A Visual Exploitation
Tania Mouraud has taken over a space at the Visual Arts Center on the campus of UT Austin, bringing her conceptually based video installation to the heart of Austin. Mouraud is a celebrated conceptual artist who has been working since the 1960s. She works primarily with video and sound-based installations. The focus surrounding her art is to explore relationships between art and society, and we see that in the work of Everyday Ogres. Mouraud’s large scale videos shown at the Visual Arts Center depict the relationship between humans and earth, machine and land. Visuals and sound are juxtaposed together to create an eerie narrative on machinery and energy, and how far humans will employ our man made devices for monetary purposes.
The room in which Mouraud’s videos are projected is closed off by a thick black curtain. You hear this installation reverberating off the walls of the Visual Arts Center long before you enter the exhibition space. Hearing this overwhelming, monstrous sound before being immersed with the art, creates a foreboding in you; you wonder what you are about to be introduced to. So in a way, you begin interacting with the art before visually being connected to it, and it impacts the way you interpret it. Upon entering, you are overcome by a strange haunting feeling. The room is completely dark; the only light source comes from Mouraud’s videos being projected directly onto three walls, from floor to ceiling. The first video you encounter is titled Face to Face. According to the exhibition pamphlet, this video was filmed at Schrottinsel in Duisburg, the largest European garbage dump for metal. As you stand before it, you are greeted with a mountain landscape of debris, poking and prodding; the magic of light on metal. It is mesmerizing at first glance, but as you take a moment to stand before it, the magic and the light, it is total destruction. It is loud and abrasive, and you can’t look away. As you turn to your left, you find yourself vis-a-vis with Mouraud’s Once Upon A Time, mainly filmed in the French countryside, as well as Canada. Once Upon A Time depicts the deforestation of an area. Trees are being violently bulldozed down; mangled and obliterated. There is no beauty in this one, as the sounds of machinery blast in your ears, you are somber. The noise from these two videos are deafeningly loud, overwhelming. The harshness of the noise reverberating through your chest adds to an overall crushing feeling that begins to spring up; as the implications of these videos starts to sink in. As you turn a right hand corner, you are met with Mouraud’s final video, Fata Morgana. This video was filmed at a power plant in Houston, Texas, at night. You stand before larger-than-life constructs out of which billows of exhaust pour into the night sky. In contrast to the other two films, Fata Morgana is hauntingly quiet, unsettling so. With the sounds of a forest being destroyed and metal being wasted in the background, you silently watch toxic fumes spill into the air.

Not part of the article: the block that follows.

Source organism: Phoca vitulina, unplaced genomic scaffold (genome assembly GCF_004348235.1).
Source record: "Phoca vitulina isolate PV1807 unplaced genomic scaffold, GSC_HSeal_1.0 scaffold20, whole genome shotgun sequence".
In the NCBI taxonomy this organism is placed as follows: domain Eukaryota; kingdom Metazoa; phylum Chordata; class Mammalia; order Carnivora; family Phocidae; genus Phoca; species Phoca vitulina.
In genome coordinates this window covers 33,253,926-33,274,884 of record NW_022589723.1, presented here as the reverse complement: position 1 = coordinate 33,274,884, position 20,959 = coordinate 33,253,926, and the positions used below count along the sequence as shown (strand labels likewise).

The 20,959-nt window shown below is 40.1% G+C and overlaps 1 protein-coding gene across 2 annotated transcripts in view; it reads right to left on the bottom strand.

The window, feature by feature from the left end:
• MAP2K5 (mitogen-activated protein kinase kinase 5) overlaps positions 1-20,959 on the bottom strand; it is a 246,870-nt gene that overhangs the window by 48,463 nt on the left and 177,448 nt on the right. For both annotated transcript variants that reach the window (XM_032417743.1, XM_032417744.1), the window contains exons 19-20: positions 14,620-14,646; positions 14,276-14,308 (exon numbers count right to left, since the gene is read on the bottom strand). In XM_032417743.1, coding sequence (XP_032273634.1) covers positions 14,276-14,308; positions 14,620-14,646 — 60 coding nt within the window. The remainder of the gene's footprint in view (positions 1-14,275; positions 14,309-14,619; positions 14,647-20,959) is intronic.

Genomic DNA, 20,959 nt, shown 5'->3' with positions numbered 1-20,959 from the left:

Upon exiting this exhibit, interpretations flow freely. Political concerns have been stated through images and sounds, and these concerns are not hard conclusions to reach after experiencing Mouraud’s work. When it comes to the first two videos, Face to Face and Once Upon A Time, the proximity with which Mouraud has filmed these acts separate you from the idea you are simply watching a tree being cut down or metal being flung about, and pulls you into a completely different narrative. These objects start to take on human properties and emotional connections begin to form. You become completely removed from the fact that you are looking at pipes and trees, compassion for these objects is born, and it flips a switch. If you are viewing a tree as more than a tree, it is disquieting and upsetting to watch it be flattened by this machine that has become more like a monster in your mind, or perhaps, more like, as Mouraud refers to in the shows’ title, an ogre. In a matter of minutes, you are paralyzed. There is no help you can offer in that moment. In Fata Morgana, you watch helplessly as the towering giants empty their poison into your home, into the space where you feel safe. Yet, you are powerless to stop it.
These massive man-made machines are calling into question the impact we have on our earth, and asking us to take a critical look at what we are willing to do to our home. Ultimately, do the benefits outweigh the colossal impact we are creating on our forests? On our waste? Our air? While you are engrossed in this show, you feel powerless, but are you, really? Perhaps these videos will prompt discourse on the relationship between greed and nature, and the fact that what we are doing to our earth will have massive impacts on future generations. We live in an instant gratification culture; patience is no longer a virtue and we are perpetually demanding instant results. If we can slow down long enough to watch a video that speaks directly to this problem, maybe we can slow down long enough to critically explore new ways of addressing these issues. Mouraud has said in an interview with the curator of this exhibition, Allison Myers, that she is not interested in the viewer taking a critical viewpoint of her installation — she has meant for it to be an “objective testimony” to these collective tragedies. But my question for you is, after watching these everyday horrors, how could we not?